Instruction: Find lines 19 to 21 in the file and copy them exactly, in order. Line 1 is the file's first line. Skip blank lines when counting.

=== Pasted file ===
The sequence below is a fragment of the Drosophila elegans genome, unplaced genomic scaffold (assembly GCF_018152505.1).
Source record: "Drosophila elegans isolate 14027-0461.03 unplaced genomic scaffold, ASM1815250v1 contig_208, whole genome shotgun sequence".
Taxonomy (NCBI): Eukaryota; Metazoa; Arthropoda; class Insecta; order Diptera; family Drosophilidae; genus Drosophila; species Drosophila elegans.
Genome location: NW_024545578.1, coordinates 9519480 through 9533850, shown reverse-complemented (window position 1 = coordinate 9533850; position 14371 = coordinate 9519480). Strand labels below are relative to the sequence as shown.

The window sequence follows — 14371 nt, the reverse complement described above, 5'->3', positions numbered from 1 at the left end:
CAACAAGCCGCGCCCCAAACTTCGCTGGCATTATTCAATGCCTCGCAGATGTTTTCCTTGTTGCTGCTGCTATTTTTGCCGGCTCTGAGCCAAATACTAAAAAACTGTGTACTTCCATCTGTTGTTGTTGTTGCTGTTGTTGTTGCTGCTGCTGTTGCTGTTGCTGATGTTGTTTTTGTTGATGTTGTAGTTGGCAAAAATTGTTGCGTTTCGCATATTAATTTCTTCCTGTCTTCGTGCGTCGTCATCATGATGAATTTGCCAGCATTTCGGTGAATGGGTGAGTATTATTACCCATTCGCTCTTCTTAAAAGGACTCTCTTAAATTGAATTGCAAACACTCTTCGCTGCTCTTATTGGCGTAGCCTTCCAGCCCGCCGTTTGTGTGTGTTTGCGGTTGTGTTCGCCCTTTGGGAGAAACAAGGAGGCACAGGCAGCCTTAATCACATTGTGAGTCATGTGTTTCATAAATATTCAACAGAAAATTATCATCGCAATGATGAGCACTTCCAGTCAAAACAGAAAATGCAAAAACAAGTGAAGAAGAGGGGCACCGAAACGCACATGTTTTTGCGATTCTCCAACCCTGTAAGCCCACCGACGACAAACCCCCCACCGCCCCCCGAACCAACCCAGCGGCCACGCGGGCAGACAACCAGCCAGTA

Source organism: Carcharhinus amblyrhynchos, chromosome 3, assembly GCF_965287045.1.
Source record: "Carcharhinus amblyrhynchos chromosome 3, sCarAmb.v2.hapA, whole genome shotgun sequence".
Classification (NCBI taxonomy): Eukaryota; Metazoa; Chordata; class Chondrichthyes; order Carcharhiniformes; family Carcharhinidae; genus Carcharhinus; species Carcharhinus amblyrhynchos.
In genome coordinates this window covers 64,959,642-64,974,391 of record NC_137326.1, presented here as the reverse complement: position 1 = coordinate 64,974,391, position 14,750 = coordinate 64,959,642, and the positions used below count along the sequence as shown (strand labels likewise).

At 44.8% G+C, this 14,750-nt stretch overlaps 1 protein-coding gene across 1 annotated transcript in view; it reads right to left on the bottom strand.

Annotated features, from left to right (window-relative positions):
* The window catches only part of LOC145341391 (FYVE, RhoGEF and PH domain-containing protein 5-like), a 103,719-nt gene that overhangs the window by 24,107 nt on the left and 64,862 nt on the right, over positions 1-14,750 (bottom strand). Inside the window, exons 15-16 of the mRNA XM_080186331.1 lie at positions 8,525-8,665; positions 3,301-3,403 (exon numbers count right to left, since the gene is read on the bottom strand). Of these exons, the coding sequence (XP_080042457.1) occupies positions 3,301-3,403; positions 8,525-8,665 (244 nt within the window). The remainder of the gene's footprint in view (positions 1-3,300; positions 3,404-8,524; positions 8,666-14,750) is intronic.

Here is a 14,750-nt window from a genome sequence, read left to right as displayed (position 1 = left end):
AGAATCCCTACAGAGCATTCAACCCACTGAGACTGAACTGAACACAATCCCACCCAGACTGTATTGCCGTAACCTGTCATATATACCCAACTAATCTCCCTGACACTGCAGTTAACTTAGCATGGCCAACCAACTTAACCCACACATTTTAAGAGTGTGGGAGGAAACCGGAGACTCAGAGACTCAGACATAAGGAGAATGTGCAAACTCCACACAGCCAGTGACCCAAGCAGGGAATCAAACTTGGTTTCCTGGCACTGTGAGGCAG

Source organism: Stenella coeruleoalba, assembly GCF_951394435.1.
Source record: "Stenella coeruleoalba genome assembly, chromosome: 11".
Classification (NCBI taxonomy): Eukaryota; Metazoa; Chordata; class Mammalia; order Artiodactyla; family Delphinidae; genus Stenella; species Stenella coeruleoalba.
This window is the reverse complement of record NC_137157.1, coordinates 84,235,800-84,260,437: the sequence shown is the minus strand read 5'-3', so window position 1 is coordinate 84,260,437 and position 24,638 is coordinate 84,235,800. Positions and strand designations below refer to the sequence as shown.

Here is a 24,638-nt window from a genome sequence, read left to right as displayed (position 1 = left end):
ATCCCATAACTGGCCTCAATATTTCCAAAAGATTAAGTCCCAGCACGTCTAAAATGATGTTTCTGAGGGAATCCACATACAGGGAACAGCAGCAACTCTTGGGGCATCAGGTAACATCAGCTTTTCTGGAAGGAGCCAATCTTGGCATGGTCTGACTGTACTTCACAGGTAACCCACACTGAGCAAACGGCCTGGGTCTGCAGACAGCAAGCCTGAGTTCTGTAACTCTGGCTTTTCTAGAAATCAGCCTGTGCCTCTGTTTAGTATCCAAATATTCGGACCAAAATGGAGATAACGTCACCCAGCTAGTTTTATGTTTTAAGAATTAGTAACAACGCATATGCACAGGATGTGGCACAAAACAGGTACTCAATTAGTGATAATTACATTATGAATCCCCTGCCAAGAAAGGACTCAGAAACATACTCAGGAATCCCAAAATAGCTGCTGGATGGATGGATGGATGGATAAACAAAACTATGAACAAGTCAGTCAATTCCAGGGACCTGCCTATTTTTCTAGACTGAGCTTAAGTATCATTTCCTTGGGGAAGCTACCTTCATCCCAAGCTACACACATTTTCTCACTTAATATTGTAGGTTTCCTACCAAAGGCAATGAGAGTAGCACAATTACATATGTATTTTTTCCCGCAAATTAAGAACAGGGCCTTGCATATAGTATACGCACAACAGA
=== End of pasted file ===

This window is the reverse complement of record NC_137157.1, coordinates 84,235,800-84,260,437: the sequence shown is the minus strand read 5'-3', so window position 1 is coordinate 84,260,437 and position 24,638 is coordinate 84,235,800. Positions and strand designations below refer to the sequence as shown.

Here is a 24,638-nt window from a genome sequence, read left to right as displayed (position 1 = left end):
ATCCCATAACTGGCCTCAATATTTCCAAAAGATTAAGTCCCAGCACGTCTAAAATGATGTTTCTGAGGGAATCCACATACAGGGAACAGCAGCAACTCTTGGGGCATCAGGTAACATCAGCTTTTCTGGAAGGAGCCAATCTTGGCATGGTCTGACTGTACTTCACAGGTAACCCACACTGAGCAAACGGCCTGGGTCTGCAGACAGCAAGCCTGAGTTCTGTAACTCTGGCTTTTCTAGAAATCAGCCTGTGCCTCTGTTTAGTATCCAAATATTCGGACCAAAATGGAGATAACGTCACCCAGCTAGTTTTATGTTTTAAGAATTAGTAACAACGCATATGCACAGGATGTGGCACAAAACAGGTACTCAATTAGTGATAATTACATTATGAATCCCCTGCCAAGAAAGGACTCAGAAACATACTCAGGAATCCCAAAATAGCTGCTGGATGGATGGATGGATGGATAAACAAAACTATGAACAAGTCAGTCAATTCCAGGGACCTGCCTATTTTTCTAGACTGAGCTTAAGTATCATTTCCTTGGGGAAGCTACCTTCATCCCAAGCTACACACATTTTCTCACTTAATATTGTAGGTTTCCTACCAAAGGCAATGAGAGTAGCACAATTACATATGTATTTTTTCCCGCAAATTAAGAACAGGGCCTTGCATATAGTATACGCACAACAGA